Vampire bat venom could hold key to new medical treatments

Vampire bats could hold the key to new treatments for a range of serious medical problems, but researchers have hit a snag accessing the specimens needed to advance their work.

An international team led by The University of Queensland has found a new class of blood pressure-regulating peptides in the venom of the common vampire bat (Diphylla ecaudata).

UQ School of Biological Sciences researcher Associate Professor Bryan Fry said the peptides could help revolutionise treatments for a wide range of conditions, including hypertension, heart failure, kidney diseases and burns, but the research had been hampered by criminal activity at a Mexican field site.

"The peptides are mutated forms of the Calcitonin Gene Related Peptide (CGRP), used by our bodies to relax blood vessels," he said.

"The peptides from the bats are unusually selective in their mode of action, making them even more therapeutically useful than the CGRP, as they have fewer side-effects.

"This could potentially help doctors in the treatment of a range of disorders featuring heightened pressure in small blood vessels, or may be able to improve blood flow to damaged or transplanted tissue such as skin grafts."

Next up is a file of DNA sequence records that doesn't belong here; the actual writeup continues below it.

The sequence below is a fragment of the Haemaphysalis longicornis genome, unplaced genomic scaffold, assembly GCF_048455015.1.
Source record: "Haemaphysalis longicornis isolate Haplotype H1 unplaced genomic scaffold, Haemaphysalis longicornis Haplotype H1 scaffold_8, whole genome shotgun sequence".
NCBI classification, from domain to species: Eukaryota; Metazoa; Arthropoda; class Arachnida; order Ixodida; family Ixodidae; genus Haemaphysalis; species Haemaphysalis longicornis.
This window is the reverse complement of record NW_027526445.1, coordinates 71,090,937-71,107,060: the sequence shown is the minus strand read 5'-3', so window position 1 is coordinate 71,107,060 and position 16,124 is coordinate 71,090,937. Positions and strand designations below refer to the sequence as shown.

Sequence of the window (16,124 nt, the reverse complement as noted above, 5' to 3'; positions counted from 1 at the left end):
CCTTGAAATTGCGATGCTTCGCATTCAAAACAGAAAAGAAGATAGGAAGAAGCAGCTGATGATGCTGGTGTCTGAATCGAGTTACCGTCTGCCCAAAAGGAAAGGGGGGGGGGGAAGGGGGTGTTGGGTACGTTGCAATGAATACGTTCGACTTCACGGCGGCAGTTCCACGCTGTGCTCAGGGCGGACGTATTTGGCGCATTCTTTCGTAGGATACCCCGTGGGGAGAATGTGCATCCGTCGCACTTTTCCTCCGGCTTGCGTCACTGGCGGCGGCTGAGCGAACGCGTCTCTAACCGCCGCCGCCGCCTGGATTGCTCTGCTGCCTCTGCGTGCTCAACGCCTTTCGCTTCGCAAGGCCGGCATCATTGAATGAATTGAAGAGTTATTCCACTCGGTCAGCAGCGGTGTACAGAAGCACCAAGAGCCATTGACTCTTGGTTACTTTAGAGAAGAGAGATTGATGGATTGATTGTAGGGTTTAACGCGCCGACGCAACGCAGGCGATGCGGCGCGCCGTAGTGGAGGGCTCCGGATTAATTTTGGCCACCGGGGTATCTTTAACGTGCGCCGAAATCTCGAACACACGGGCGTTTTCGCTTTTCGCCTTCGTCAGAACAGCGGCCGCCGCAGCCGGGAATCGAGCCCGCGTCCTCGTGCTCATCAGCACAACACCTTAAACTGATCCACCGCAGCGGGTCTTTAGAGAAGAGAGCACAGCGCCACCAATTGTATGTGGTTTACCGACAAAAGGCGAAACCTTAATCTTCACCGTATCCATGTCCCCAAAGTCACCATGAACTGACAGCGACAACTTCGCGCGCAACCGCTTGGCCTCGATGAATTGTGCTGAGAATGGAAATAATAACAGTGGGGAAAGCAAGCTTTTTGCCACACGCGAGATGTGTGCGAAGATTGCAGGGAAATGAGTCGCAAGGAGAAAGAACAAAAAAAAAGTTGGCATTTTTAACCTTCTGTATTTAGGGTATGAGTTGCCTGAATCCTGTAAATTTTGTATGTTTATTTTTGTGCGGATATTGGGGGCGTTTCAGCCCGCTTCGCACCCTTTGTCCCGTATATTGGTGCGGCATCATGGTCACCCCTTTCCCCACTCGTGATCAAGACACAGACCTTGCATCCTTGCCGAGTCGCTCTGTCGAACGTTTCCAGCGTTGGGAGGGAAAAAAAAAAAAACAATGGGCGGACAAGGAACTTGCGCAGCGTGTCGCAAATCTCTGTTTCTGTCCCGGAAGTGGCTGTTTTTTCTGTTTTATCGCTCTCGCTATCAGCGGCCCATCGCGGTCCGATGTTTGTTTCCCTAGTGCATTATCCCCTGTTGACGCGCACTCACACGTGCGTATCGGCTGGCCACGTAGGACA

Associate Professor Fry said there was much more to be learned than feared from the unique but much maligned vampire bats.

"This discovery is another example of why it's so important to broadly protect nature, since we can't predict where the next great biologically sourced drug discovery is going to come from," he said.

"Venomous animals around the world are under threat, even more so than most other threatened or endangered species, due to deliberate persecution driven by fear or misunderstanding."

Associate Professor Fry said his team was facing challenges accessing vampire bat specimens.

"We can't access our original field site in Mexico anymore, because we're told that region has been taken over by drug traffickers," he said.

"It's now too dangerous for even my Mexican colleagues to go there, let alone a gringo like me.

"We'll have to find new field sites that are safe to work in, but once we do that we'll be on track to find new peptide variations and potential wonder drugs, helping improve and save lives."

Story Source:

Materials provided by University of Queensland. Note: Content may be edited for style and length.[1][2]

References

  1. ^ Materials (www.uq.edu.au)
  2. ^ University of Queensland (www.uq.edu.au)

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